Why it is important to vet everyone you deal with

If there is one thing that this economic crisis has taught me, it is that it is VITALLY important to conduct a thorough process of due diligence on any company you plan on doing business with. Professionally every client we consult with goes through an extensive credit check before we agree to deal with them. Once this process is conducted, we make sure they agree to our terms of 30 days with NO EXCEPTIONS. This may put some big corporations‘ noses out of joint, but if the likes of Lehman Brothers can disappear, then no one is safe.

However, it is personally where I have been left surprised, and consequently learnt the biggest lessons. There are two companies in paticular that I have been looking at dealing with for two individual reasons.

1) I have always had more than a passing intrigue into the property market, and have been looking at differing ways to make a passive income through land and property. One method of which interested me was making money on the purchase by buying below value, mainly through off-plan purchases, and one comapny who specialised in these purchases was Inside Track. Inside Track claimed to be a multi-national organisation with the financial muscle and expertise to be able to negotiate big discounts from major property groups worldwide. These discounts they then passed on to their clients. All sounded good. The fact that their adverts were literally everywhere made me think that there was no harm in attending a free seminar. I did, and I’m glad I did. They rolled out what I now realise to be the standard slick knowledgeable senior salesman, who answered all questions thrown at him like a politician with a dark secret. But he had people convinced to part with their money there and then. I was not one of them, and decided to look around a bit more, but subscribe to their newsletter to understand more. I also kept in touch with a few people that I met at the seminar, who bought into the promise to become wealthy through property investment. To cut a long story short, as we know, Inside Track are no more, and these people have lost thousands, and are still waiting for their money back from the administrators.

2) The second company that I came across was New Star Asset Management, a newly created ‘stellar’ fund management company. Their adverts claimed that they had the best performing retail fund managers within the industry and despite their various disclaimers and risk warnings, their website displayed an air of confidence on their ability to obtain a return on your investment. Now I must stress here that my due diligence witih New Star essentially consisted of talking to a few people I know who invested money with New Star in various retail funds. Just as a status update, New star are currently suspending trading on their much lauded Heart of Africa fund, whilst struggling to keep their vastly under performing ‘stars’ from walking out on them.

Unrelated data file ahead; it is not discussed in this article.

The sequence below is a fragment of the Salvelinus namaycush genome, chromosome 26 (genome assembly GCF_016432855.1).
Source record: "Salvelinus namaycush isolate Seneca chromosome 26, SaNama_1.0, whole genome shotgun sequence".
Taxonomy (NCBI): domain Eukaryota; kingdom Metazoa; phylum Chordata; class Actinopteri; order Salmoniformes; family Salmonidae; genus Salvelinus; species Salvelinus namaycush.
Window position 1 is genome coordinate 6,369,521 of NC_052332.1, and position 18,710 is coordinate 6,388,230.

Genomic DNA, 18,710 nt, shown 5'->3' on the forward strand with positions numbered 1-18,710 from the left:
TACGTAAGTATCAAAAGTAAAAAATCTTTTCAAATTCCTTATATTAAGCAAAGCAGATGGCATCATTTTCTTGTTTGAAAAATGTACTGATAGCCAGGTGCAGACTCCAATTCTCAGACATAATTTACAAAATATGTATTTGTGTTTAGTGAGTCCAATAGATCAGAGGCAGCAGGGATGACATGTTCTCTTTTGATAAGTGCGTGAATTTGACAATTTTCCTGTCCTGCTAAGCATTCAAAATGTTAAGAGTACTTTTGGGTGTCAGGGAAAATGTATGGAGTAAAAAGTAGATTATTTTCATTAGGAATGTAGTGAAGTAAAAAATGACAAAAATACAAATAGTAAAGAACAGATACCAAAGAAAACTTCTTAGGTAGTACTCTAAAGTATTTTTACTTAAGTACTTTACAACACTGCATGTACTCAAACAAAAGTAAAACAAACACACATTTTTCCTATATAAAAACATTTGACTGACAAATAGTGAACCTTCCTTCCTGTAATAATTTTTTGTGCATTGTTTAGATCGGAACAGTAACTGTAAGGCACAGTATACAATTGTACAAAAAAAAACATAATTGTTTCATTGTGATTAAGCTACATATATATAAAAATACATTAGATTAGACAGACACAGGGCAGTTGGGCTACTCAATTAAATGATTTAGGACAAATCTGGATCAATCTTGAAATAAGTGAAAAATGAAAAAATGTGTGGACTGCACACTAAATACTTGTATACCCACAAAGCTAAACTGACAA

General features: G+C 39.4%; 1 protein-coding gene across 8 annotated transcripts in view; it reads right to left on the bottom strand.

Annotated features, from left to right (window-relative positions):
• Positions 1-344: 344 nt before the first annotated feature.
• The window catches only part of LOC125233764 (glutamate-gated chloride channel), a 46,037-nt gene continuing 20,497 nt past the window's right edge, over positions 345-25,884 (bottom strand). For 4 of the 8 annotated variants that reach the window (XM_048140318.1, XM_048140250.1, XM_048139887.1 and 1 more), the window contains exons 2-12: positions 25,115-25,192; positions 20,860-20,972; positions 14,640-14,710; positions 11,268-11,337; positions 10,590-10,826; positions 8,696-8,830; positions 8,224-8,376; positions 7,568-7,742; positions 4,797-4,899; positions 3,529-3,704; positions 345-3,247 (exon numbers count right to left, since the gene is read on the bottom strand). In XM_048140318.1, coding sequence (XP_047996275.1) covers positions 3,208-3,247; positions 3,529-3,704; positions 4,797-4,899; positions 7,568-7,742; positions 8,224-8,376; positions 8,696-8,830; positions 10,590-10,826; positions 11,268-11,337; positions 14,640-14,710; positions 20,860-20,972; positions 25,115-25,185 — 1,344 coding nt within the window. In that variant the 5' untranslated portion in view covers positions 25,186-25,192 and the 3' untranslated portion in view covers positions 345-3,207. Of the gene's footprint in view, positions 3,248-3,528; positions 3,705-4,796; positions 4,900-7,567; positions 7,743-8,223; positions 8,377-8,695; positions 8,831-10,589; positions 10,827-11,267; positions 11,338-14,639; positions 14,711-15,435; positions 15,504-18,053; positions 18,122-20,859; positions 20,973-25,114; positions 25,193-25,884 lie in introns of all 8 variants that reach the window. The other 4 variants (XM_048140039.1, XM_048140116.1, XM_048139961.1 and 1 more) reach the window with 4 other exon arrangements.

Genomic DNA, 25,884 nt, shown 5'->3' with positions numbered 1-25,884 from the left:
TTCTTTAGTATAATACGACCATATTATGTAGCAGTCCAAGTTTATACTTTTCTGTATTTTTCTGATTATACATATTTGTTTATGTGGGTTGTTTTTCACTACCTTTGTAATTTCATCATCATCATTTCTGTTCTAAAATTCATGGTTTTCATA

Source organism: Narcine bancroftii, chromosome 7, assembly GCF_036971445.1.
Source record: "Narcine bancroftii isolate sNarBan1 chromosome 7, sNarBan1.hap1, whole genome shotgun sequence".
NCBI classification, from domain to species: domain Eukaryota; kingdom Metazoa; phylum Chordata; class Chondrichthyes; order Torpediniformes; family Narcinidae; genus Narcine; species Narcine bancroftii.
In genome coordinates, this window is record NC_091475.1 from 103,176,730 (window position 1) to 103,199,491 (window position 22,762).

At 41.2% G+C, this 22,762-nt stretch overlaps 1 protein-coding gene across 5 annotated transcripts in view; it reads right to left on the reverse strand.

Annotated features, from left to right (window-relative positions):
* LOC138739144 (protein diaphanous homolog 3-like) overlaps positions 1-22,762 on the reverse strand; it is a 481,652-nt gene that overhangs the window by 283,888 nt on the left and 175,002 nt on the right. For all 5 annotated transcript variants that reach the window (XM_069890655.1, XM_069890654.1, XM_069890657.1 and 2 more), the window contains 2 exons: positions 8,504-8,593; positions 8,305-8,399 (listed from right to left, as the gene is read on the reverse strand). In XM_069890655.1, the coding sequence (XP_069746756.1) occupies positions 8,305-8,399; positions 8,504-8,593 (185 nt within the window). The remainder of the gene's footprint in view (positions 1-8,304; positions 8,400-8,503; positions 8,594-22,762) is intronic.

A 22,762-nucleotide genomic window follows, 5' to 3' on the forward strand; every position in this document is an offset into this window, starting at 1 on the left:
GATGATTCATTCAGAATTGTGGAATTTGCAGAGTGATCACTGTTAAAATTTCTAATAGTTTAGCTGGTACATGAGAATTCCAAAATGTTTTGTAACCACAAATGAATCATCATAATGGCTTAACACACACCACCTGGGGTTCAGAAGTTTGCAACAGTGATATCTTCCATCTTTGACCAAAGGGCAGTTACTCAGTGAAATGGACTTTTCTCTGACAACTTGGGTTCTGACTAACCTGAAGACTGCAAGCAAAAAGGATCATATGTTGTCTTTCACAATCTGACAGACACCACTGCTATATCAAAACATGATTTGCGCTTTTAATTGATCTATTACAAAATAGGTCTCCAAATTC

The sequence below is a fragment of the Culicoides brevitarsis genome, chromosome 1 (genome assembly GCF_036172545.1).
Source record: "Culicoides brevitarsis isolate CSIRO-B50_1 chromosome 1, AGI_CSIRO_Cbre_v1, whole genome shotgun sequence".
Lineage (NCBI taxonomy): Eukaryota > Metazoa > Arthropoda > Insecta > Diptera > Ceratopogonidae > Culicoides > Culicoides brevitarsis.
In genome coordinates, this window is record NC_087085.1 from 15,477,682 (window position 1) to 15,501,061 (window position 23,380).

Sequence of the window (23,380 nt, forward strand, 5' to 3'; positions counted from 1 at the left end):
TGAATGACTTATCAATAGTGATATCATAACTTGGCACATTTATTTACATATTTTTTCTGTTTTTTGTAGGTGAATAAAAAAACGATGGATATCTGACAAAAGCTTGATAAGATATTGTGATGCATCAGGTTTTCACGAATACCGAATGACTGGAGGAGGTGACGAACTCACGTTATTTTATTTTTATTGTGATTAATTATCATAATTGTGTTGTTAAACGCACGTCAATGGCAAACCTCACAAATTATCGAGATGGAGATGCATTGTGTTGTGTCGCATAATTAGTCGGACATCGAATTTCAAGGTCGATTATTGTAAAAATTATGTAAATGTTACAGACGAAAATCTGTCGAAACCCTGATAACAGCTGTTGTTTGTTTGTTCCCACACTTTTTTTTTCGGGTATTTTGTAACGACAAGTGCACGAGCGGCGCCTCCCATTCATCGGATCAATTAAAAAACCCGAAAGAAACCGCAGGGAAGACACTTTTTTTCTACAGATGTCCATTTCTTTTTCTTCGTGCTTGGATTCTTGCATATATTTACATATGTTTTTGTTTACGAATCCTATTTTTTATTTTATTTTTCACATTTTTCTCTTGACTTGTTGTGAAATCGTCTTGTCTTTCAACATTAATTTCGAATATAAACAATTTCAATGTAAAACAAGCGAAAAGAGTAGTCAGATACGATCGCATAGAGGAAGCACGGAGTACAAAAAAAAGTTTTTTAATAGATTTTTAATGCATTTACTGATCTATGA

The main point of this is not to rant against the mis-fortune of two major companies within their respective sectors, but to highlight a common theme between them. The main reason how I came across both companies was through adverts. Both companies posted big billboards on motorways, took out flashy ads in the FT and various money magazines and basically plastered their brand on most surfaces guaranteed to be looked upon by people like me who have little knowledge of their respective industries. I have learnt that the more a company advertises, the less credible it becomes.  If I want to do business with someone, I want to do business with an expert in their field. If someone is advertising everywhere, it screams desperation. With hindsight, both Inside Track and New Star had business models which seemed to consist of building a list to make a decent return. Unfortunately the downturn in the economy found both these companies wanting. In my next blog, I will talk a little about positioning yourself as an expert, as then and only then can you really start to attract clients, as opposed to chasing them and consequently seeming desperate.